TBT – B.B. King’s “Live At The Regal” Is Still Hard To Beat
Editor’s Note: Today’s review is part of our new weekly series, “Throwback Thursday.” Each Thursday, Chicago Blues will review a past classic album or milestone performance, as well as examining the influence of events in blues history. We hope our fans enjoy these journeys through the blues.
November 21st, 1964, was a cold day. In fact, the cold was downright bone-chilling outside the Regal Theater in Chicago. There was to be a bright spot that day though. B.B. King, formerly known as the Beale Street Blues Boy, was about to make history. Just short of his 39th birthday, King was already a legend within the African American and blues communities. (He would not become “known” to mainstream white music listeners until 1965, when Mike Bloomfield said he had learned to play by learning and copying King’s licks.)
Early on King learned and borrowed from the music of greats such as T-Bone Walker, Blind Lemon Jefferson, Charley Patton, and of course, his cousin, Bukka White. After seeing T-Bone Walker perform, he was determined to get an electric guitar. By the time he had recorded Live At The Regal, King had plenty of gigging under his belt, playing an average of 250 , or more nights a year, including having toured the entire “Chitlin’ circuit.”
Originally issued in 1965 on the MCA label, the 10 tracks on Live At The Regal clock in at about 35 minutes. Not long at all, and yet, those 35 minutes still reverberate today. Personnel this date were B.B. King – guitar and vocals, Leo Lauchie – bass, Duke Jethro – piano, Sonny Freeman- drums, and Bobby Forte, Johnny Board on tenor sax. The recording was really well done by Johnny Pate. The sound quality and mix on this album is exceptional for a live album.
The album opens with the hard swinging “Every Day I Have The Blues,” and from the very first note of his guitar, King’s phrasing is lyrical, his tone warm, and almost vocal. The solo here is a lofty walk in the clouds as the band swings the rhythm. Next is “Sweet Little Angel,” which had previously been played as early as 1930 by Lucille Bogan. Tampa Red performed a version called “Black Angel Blues” in 1934, and none other than Robert Nighthawk had also performed a version, again as “Black Angel Blues” in 1949. In 1956 B.B. King himself had recorded the song. The vibrato King elicits from Lucille here is incredible. As King and the band begin the first passage of “It’s My Own Fault Baby,” the crowd shows their appreciation. Later on, many other artists would record this song, including Johnny Winter. “How Blue can You Get?” follows, and then comes the rollicking version of “Please Love Me,” with its driving tempo, and sparkling guitar. “You Upset Me Baby” shows off some fine comping by King, and the band really has an opportunity to shine, and they make the most of it too.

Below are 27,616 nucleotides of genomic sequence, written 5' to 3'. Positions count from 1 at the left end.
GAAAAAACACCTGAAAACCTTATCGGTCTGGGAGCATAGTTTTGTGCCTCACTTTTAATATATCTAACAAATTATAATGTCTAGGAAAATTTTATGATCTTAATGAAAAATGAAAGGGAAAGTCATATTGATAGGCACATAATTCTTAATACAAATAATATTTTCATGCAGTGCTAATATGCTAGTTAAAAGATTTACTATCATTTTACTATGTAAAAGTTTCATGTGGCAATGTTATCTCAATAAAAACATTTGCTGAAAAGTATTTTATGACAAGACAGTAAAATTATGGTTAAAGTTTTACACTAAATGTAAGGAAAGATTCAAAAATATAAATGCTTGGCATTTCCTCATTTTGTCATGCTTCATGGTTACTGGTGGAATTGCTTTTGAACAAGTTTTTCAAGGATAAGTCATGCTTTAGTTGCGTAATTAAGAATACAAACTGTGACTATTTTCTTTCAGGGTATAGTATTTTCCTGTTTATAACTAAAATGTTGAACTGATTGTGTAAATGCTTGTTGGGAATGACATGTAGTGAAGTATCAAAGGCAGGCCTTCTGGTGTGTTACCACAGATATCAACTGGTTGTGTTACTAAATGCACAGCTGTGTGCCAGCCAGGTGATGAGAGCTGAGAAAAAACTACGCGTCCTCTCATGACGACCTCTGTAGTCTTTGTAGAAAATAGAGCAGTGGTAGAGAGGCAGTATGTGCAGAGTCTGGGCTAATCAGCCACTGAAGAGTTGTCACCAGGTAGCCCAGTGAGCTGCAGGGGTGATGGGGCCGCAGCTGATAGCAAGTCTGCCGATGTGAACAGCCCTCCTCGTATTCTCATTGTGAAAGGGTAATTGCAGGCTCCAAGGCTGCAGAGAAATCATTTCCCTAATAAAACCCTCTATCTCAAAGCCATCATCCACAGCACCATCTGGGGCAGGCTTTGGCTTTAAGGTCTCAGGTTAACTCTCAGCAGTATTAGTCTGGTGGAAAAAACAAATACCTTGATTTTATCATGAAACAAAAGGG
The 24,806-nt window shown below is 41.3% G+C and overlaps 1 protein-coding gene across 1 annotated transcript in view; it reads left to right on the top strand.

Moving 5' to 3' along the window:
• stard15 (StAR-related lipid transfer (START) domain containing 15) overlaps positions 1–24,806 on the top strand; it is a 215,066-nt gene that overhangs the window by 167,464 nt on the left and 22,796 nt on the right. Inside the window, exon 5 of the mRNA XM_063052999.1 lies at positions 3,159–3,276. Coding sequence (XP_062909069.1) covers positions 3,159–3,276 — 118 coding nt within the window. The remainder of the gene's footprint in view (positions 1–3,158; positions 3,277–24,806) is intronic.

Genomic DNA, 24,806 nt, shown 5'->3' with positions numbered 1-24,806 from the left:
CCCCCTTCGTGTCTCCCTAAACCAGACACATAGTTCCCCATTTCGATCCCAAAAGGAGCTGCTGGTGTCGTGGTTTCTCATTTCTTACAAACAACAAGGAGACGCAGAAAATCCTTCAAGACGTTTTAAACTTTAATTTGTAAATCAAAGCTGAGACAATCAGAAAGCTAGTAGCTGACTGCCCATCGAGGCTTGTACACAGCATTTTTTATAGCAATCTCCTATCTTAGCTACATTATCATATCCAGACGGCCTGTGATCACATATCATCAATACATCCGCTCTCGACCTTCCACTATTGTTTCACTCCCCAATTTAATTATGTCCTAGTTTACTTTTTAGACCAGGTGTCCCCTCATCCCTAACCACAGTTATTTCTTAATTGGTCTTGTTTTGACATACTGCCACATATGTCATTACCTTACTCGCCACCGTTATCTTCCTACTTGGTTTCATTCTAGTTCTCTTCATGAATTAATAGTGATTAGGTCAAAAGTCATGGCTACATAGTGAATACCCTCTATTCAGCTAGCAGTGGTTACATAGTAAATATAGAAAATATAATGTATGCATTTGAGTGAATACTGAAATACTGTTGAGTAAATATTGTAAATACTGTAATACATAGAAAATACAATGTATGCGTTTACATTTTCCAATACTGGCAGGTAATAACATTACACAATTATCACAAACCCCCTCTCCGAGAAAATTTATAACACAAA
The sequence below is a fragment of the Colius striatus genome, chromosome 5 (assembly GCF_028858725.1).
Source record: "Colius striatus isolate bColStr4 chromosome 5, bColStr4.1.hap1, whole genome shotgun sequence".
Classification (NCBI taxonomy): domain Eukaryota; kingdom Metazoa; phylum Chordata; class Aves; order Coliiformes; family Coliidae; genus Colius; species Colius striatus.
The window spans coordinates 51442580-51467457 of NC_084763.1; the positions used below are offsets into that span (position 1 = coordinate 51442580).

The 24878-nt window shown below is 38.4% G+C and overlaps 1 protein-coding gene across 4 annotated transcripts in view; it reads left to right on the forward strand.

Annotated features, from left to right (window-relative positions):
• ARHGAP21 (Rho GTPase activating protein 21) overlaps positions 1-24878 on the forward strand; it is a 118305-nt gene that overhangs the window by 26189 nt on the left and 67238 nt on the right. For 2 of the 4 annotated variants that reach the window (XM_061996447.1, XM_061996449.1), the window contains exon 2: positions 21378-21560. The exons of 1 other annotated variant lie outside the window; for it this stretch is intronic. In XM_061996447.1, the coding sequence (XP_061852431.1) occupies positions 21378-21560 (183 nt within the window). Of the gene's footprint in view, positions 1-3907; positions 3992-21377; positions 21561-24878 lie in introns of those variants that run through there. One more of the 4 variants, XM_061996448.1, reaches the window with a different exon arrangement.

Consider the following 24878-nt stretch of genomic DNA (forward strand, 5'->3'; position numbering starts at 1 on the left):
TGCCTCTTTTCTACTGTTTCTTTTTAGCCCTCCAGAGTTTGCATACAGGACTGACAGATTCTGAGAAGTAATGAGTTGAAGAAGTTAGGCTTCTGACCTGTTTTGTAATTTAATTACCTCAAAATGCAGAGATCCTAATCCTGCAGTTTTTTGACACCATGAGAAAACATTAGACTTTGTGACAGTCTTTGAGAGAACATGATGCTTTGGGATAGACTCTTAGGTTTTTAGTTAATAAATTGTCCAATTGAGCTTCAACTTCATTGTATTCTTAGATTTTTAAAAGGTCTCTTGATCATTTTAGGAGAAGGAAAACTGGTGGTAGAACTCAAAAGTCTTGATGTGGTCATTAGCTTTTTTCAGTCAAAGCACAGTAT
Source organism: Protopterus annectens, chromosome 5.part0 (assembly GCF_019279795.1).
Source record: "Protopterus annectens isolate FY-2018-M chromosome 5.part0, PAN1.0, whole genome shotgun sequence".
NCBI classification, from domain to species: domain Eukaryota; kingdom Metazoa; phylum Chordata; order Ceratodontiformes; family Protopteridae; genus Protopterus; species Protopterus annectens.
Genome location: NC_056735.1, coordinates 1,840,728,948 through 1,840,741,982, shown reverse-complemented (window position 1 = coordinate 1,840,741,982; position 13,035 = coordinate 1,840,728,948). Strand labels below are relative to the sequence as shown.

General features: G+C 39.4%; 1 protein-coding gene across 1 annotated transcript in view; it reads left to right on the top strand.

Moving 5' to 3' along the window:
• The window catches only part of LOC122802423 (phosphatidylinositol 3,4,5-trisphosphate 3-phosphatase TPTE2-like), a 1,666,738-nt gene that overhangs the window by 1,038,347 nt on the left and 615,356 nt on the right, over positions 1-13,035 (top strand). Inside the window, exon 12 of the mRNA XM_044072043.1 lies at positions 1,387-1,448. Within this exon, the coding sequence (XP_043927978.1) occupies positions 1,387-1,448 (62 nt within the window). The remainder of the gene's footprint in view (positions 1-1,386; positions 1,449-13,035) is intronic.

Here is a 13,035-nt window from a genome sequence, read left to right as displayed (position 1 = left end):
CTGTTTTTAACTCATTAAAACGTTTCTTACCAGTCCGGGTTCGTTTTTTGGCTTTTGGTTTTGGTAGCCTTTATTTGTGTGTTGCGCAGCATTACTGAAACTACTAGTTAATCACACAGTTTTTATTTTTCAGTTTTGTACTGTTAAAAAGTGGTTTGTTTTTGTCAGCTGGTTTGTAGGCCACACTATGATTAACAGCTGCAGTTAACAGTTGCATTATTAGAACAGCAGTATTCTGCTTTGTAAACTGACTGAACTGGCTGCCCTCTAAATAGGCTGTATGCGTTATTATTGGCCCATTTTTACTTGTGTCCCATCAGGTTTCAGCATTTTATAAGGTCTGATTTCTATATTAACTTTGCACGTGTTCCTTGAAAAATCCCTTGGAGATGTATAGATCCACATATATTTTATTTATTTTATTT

On “Worry, Worry,” the sophistication and subtlety of King’s playing, with his note-bending, the impeccable vibrato, and wonderful phrasing are readily apparent. When players talk about King being a “monster” or a “beast,” this performance is a great example of why they say that. The rumba flavored “Woke Up This Morning” follows, and the band really drives this one. “You Done Lost Your Good Thing” is a slow blues with gorgeous guitar voicing, backing horns, and a fine vocal from King. The band does a good turn on “Help The Poor” to close the album.
Although this album is held in high regard by the majority of blues fans around the world, King has never been especially enamored of it. The influence Live At The Regal has had on subsequent generations of players is profound. It has been cited by numerous musicians of the rock, jazz, and blues genres as one of the best albums to learn from. John Mayer, Mark Knopfler, and Eric Clapton among others, have even used it to warm up before performances. The album is also regarded as a touchstone in the history of live recording, noted for the quality, clarity, and accuracy in capturing the performance. As of 2005, Live At The Regal is included for permanent preservation in the National Recording Registry at the Library of Congress. It is listed at number 141 on Rolling Stone Magazine’s 500 Greatest Albums of All time.
Undoubtedly, Live At The Regal will continue to influence musicians for generations to come.